This is a must have in many homes and offices. It is included in all editions except Office Basic. If you only want to look at Powerpoint presentations then you can do without it and just download the Powerpoint Viewer.


If you still want publisher then you should get any of the business versions.

Publisher is a weird beast that Microsoft seem to have grown bored with. These days Word seems to do most of Publisher's basic tasks and Microsoft have conceded the mid and higher end ground to companies like Adobe.

Unfortunately there is no Publisher viewer available and Microsoft have no intention of releasing one. Their reasons are interesting and explained at the Microsoft Developer Network website. We'd argue the lack of a Publisher viewer is one of the reasons Publisher is dying.

If you must use Publisher, make sure you send out documents created in it as a .PDF attachment. We like and recommend CutePDF as a way to create these attachment.


Like Publisher, Access is another program that Microsoft seem to be letting die on the vine. The only thing we suspect that keeps MS Access alive is it is a useful way of easing people into the industrial strength SQL server.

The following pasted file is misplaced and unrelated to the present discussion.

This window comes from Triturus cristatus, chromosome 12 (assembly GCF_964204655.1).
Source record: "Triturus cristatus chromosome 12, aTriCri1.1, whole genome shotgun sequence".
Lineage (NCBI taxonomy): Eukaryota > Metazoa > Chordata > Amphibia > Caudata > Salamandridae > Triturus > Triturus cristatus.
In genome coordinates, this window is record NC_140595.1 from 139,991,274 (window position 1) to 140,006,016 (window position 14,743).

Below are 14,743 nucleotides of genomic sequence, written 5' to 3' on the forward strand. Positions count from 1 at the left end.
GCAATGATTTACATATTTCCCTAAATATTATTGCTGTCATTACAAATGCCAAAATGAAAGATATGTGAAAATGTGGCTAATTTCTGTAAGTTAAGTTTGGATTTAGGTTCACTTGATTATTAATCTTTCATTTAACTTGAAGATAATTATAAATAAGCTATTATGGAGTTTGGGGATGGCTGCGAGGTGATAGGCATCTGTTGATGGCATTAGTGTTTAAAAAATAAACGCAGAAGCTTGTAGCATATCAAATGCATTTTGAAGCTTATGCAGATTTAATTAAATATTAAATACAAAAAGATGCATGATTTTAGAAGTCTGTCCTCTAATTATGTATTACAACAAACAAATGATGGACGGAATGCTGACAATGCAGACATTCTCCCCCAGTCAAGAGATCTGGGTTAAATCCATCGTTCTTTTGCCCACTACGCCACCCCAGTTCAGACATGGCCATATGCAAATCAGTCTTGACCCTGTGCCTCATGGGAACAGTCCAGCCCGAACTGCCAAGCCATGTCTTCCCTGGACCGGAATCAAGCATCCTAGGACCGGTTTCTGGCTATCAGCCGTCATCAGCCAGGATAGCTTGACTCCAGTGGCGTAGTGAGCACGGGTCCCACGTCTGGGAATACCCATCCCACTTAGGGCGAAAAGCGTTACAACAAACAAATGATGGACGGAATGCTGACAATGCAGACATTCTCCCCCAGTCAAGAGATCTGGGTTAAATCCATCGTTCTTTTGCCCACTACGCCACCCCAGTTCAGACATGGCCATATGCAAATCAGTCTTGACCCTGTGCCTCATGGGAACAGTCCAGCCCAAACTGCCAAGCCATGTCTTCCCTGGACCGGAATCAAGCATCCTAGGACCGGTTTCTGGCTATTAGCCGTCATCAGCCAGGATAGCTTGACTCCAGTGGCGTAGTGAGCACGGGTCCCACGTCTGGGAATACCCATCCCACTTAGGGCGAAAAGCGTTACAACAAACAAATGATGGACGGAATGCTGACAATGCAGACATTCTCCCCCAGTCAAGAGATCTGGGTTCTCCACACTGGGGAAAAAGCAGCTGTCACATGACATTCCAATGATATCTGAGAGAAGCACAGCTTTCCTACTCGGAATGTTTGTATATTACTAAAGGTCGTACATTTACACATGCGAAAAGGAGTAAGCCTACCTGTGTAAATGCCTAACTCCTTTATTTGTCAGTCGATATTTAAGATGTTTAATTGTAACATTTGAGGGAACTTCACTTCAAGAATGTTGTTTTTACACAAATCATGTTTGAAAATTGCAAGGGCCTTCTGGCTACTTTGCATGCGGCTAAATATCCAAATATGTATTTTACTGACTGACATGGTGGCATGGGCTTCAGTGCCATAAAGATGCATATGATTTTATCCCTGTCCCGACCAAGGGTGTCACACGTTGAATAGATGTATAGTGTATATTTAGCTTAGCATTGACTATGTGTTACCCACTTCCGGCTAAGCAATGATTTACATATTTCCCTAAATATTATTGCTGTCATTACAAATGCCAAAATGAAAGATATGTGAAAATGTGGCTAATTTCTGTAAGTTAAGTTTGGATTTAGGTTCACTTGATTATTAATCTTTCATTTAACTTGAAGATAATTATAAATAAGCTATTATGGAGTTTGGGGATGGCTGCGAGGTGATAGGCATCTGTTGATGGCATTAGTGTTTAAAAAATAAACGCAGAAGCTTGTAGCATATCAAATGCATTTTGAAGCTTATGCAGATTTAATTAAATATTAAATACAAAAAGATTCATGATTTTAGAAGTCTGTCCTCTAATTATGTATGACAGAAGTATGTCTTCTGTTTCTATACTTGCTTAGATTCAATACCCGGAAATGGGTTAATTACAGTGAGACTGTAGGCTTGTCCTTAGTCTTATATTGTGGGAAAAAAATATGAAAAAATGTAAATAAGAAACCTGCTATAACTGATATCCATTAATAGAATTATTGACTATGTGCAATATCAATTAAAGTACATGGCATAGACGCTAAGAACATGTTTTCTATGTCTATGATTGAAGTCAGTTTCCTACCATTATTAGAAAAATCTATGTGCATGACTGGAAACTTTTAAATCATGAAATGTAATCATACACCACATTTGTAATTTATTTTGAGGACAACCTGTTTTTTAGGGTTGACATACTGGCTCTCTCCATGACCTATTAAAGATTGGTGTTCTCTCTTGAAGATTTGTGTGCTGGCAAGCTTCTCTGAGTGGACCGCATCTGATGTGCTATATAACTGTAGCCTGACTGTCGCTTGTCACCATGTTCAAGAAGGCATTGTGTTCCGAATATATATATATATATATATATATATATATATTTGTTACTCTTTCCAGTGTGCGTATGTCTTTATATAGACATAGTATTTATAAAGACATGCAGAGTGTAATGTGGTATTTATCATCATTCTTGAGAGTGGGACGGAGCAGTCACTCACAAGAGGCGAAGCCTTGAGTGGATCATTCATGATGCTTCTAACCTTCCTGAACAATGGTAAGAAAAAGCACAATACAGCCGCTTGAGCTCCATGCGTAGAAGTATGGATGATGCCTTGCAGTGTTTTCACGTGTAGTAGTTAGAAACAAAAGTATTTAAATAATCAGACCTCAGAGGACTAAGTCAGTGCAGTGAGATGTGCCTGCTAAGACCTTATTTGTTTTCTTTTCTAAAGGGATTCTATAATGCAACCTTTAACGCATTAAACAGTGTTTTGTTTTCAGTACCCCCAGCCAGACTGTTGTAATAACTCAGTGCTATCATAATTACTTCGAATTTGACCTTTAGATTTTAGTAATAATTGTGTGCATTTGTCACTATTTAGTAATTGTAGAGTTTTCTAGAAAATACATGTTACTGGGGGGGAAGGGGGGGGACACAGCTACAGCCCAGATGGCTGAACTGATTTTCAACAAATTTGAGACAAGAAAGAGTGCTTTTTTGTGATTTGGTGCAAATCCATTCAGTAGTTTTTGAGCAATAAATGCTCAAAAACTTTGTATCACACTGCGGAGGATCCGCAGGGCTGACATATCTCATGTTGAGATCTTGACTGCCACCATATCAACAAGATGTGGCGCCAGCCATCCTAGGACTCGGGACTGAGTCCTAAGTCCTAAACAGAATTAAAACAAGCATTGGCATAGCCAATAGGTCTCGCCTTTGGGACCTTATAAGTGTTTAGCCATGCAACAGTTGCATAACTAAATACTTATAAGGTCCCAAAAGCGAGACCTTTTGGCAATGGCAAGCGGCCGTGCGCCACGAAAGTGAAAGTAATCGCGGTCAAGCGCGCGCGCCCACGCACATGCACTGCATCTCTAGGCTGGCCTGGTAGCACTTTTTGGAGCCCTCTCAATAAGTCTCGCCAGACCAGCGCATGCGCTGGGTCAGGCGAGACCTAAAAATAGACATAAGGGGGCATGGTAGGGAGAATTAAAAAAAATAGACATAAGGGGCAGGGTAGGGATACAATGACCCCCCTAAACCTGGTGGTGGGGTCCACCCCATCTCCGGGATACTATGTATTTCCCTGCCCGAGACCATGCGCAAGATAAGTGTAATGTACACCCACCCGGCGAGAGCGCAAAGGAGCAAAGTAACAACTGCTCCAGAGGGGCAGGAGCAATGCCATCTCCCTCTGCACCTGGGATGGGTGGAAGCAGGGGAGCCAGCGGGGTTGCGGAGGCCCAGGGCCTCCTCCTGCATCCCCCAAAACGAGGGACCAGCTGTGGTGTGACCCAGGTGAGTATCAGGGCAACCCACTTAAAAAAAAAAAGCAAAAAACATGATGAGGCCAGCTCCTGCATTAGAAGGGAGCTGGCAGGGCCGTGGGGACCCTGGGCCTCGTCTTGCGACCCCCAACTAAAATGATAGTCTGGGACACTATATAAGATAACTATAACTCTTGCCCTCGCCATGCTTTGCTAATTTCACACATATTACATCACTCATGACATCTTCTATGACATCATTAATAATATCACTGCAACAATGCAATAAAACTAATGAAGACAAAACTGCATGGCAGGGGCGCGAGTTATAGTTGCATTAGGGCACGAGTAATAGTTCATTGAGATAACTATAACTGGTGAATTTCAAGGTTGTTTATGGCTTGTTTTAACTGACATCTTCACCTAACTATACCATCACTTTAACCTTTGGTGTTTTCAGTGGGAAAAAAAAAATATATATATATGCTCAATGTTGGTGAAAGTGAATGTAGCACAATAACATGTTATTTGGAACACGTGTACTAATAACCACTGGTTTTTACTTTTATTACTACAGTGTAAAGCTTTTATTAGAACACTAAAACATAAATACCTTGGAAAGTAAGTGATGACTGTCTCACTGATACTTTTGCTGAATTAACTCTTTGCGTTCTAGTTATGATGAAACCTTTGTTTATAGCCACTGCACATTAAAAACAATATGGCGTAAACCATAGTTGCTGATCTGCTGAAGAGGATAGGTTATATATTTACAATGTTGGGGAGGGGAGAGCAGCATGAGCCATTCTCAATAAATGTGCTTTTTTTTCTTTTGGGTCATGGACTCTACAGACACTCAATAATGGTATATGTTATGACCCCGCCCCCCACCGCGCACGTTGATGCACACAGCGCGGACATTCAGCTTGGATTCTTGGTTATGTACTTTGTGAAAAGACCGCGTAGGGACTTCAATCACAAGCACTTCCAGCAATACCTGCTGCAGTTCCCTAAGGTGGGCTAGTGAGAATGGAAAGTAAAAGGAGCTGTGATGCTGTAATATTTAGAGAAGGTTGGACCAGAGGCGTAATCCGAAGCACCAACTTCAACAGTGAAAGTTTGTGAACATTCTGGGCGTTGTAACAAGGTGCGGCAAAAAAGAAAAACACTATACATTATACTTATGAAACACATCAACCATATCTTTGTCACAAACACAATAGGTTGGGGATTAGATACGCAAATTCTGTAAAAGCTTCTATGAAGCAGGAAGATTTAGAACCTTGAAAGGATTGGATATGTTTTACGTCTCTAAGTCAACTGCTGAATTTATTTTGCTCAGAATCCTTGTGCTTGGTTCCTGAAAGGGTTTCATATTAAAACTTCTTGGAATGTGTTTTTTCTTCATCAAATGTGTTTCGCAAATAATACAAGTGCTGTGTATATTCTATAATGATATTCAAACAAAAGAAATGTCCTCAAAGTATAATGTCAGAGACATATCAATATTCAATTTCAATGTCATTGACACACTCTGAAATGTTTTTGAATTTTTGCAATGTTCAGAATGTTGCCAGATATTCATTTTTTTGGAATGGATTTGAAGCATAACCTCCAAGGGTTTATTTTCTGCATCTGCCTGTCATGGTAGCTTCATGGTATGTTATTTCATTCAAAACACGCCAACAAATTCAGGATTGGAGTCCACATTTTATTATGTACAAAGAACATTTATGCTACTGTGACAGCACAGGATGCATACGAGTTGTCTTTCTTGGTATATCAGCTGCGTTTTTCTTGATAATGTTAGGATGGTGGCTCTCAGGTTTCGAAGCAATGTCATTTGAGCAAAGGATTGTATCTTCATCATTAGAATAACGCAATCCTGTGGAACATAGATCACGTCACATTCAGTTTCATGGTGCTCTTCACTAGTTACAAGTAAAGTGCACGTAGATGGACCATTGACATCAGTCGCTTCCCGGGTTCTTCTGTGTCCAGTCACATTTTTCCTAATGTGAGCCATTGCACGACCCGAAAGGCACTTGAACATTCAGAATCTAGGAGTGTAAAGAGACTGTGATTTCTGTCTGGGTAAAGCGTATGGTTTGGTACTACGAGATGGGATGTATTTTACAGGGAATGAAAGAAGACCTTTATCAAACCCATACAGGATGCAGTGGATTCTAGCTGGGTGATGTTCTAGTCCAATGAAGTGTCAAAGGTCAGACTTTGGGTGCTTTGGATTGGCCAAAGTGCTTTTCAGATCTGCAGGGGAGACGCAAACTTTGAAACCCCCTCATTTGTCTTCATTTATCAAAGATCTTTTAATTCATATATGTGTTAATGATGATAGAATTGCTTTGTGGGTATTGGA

If you have to use an in house database for your business. We recommend you use Filemaker or hire someone who knows how to develop MS SQL or MySQL databases.

Suckers for punishment that want to persist with Access in their business can use any of the business versions EXCEPT for Small Business.

OneNote, Grove, InfoPath, Accounting Express and other stuff

All the other options in Office are irrelevant noise. The number of people who actually use any of these functions can be counted on one hand.

If you do want or need any of these functions, consult Microsoft's chart. We certainly wouldn't recommend basing your decisions on these features.

Our recommendations

It's difficult to recommend any one product as there are such a bewildering array of features. If you are an existing Office user, then you should make sure the new version includes the features you currently use. Powerpoint and Outlook are the two obvious candidates for upgrading users to be caught out.

Home users

Microsoft Office Home & Student is our choice. The three most important apps for students; Word, Excel and Powerpoint are there and it's difficult to go past it on price, particularly for the three user edition. If you need Outlook, then MS Office Standard is the way to go.

Business users

For the basic business user, Outlook is a must have. So we'd go with MS Office Standard. If you have need to use Publisher or Access, then MS Office Professional is the way to go, but at $850 per copy, it's an expensive luxury.

Office Alternatives

Another aspect to consider is ditching Office altogether. There are a number of alternatives which we've discussed previously. It's important to remember there is a learning curve in going to another Office suite and there are some differences between the versions.

The problem with ditching office is sharing documents and presentations becomes tricky. For most students and many business, this is too risky. But for home users an alternative like Open Office might be worth trying.